This is a follow-on to this previous post, prompted by a thread over on The Swamp discussing a recent blog post by Fenton Webb on the AutoCAD DevBlog.
Fenton’s assertion is that you really need to call Dispose() on all AutoCAD objects that you create yourself, unless they are managed by AutoCAD’s transaction system (i.e. you’ve passed responsibility across to AutoCAD by calling Transaction.AddNewlyCreatedDBObject()). Which means that while you don’t need to call Dispose() on objects such as the AutoCAD Editor or the active Document (and you really shouldn’t), you really should call Dispose() on various objects you’ve been used to letting the .NET garbage collector (GC) dispose of, such as those belonging to the Autodesk.AutoCAD.Geometry namespace.
In my previous post on this topic, I said:
“The first category of temporary objects, such as Geometry.Line [sic – I obviously meant Geometry.Line3d], are safe to be disposed of either "manually" (by your own code) or "automatically" (by the .NET garbage collector).”
As Fenton says, the word “safe” isn’t strictly true: while in practice it’s safe for the majority of classes belonging to the Autodesk.AutoCAD.Geometry namespace, in theory some of them could cause problems if finalized by a thread other than the UI thread. This happens when a class implementation relies on some kind of shared resource – or modifies shared state in some way – in which case it’s quite likely to release the resource/modify the state when destroyed. And if this should happen from a thread other than the main thread (and the GC runs on a background thread by default in .NET) then bad things happen. Which usually means AutoCAD crashes.
Rather than tell developers “you really need to go and modify all the AutoCAD .NET code you’ve written over the last 8-9 years to call Dispose() every time you create such an object”, I thought it would be more helpful to analyse the risks a little more closely.
Before going into the analysis, I would say that at this stage it should be considered best practice to dispose of all temporary AutoCAD .NET objects – however simple they may appear – explicitly from your code. This can be done via the Dispose() method or via a using() block, of course. It certainly would continue to seem “safe” to leave certain objects to the GC, but then you never really know when and where complexity might inadvertently be added.
I had always felt that Autodesk.AutoCAD.Geometry was pretty safe, in this regard(hence my post of 4 years ago), but it turns out the namespace contains a few corner cases, even now, that could easily cause you problems.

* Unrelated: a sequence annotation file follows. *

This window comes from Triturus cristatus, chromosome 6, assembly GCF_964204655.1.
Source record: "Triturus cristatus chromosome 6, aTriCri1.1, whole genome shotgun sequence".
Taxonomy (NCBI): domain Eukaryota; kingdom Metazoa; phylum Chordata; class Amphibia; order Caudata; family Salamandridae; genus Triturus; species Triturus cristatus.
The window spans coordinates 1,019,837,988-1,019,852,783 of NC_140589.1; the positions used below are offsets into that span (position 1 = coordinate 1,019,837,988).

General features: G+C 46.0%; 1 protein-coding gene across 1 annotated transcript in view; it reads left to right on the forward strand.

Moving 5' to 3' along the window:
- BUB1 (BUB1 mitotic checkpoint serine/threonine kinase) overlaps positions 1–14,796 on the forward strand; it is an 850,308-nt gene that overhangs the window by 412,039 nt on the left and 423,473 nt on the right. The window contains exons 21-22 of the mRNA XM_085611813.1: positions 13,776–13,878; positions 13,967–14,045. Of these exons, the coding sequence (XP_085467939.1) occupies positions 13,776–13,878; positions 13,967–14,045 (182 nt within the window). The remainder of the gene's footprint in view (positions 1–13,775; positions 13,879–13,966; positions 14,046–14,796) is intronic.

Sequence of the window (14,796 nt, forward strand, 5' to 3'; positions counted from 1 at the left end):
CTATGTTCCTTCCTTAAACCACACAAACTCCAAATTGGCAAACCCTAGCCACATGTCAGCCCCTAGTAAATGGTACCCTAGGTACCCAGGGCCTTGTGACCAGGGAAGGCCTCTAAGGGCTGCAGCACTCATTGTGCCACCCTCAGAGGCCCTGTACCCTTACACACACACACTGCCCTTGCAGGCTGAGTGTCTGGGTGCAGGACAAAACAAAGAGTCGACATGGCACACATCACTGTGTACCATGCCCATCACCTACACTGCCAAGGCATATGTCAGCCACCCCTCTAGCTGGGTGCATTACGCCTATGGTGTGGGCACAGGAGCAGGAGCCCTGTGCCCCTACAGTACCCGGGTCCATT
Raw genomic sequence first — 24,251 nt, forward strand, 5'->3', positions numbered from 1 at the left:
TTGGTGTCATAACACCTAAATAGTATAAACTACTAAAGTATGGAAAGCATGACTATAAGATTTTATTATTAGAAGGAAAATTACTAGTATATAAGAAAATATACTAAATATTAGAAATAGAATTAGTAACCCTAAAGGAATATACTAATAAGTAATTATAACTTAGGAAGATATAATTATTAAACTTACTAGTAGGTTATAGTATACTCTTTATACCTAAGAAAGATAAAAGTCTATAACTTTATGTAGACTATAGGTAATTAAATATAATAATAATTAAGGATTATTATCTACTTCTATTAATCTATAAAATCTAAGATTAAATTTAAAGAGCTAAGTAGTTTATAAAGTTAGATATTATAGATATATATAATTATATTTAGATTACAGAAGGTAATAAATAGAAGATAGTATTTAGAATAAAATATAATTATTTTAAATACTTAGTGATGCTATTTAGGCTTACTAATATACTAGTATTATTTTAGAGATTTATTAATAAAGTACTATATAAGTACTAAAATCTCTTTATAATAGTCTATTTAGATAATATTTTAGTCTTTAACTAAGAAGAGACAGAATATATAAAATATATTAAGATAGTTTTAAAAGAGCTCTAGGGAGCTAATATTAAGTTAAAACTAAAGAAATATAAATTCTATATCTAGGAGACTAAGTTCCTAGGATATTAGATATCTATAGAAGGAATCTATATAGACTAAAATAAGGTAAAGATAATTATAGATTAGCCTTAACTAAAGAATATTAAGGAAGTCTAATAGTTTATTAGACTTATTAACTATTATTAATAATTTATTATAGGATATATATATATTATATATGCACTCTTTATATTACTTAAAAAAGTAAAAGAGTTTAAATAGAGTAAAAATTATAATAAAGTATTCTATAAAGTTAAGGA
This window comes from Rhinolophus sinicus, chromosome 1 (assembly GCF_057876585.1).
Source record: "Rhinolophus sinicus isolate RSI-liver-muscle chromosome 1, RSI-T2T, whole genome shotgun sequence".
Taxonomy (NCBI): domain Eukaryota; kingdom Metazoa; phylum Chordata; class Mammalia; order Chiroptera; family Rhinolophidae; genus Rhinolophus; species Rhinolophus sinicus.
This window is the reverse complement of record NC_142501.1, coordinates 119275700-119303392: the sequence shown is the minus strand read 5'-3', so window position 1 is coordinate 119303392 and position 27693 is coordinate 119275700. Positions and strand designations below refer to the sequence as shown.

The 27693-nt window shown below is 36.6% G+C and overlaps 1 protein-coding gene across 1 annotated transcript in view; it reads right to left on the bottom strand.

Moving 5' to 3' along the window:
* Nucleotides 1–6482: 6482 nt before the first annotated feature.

To analyse the extent of the problem, I started by grepping our internal source for AcGe classes with destructors. I found 18 such internal classes, of which 11 were exposed via the ObjectARX layer (i.e. there were AcGe equivalents for them).
Here are those classes. Not all of their destructors actually do anything very complicated – most of the classes only maintain local object state, for instance, which means they can effectively (today) have their managed counterparts’ finalization left to the GC (for those that have them – not all of these classes are exposed via .NET, either) – but there are some that are altogether riskier.
Now I haven’t stepped through each of these classes’ destructors in the debugger to see which are genuinely problematic, but I can say that particular care needs to be taken with the ones in bold. They essentially form a connection between the (otherwise fairly self-contained) geometry library and the BRep API inside AutoCAD: they exist to maintain links to externally-defined geometry, such as that contained within the ASM (Autodesk Shape Manager) sub-system.
And – sure enough – Stephen Preston tells me that the ADN team (and AutoCAD Engineering) have had to track down issues related specifically to not calling Dispose() on objects created by AutoCAD’s BRep API, in the past.
So, to summarise… I don’t suggest people necessarily go back through and systematically call Dispose() on every geometry object they’ve ever created within their AutoCAD .NET code, but it’s certainly worth paying attention to this, moving forwards, as well as keeping in mind the problematic areas (such as BRep) should unexplained crash reports start to come in from users.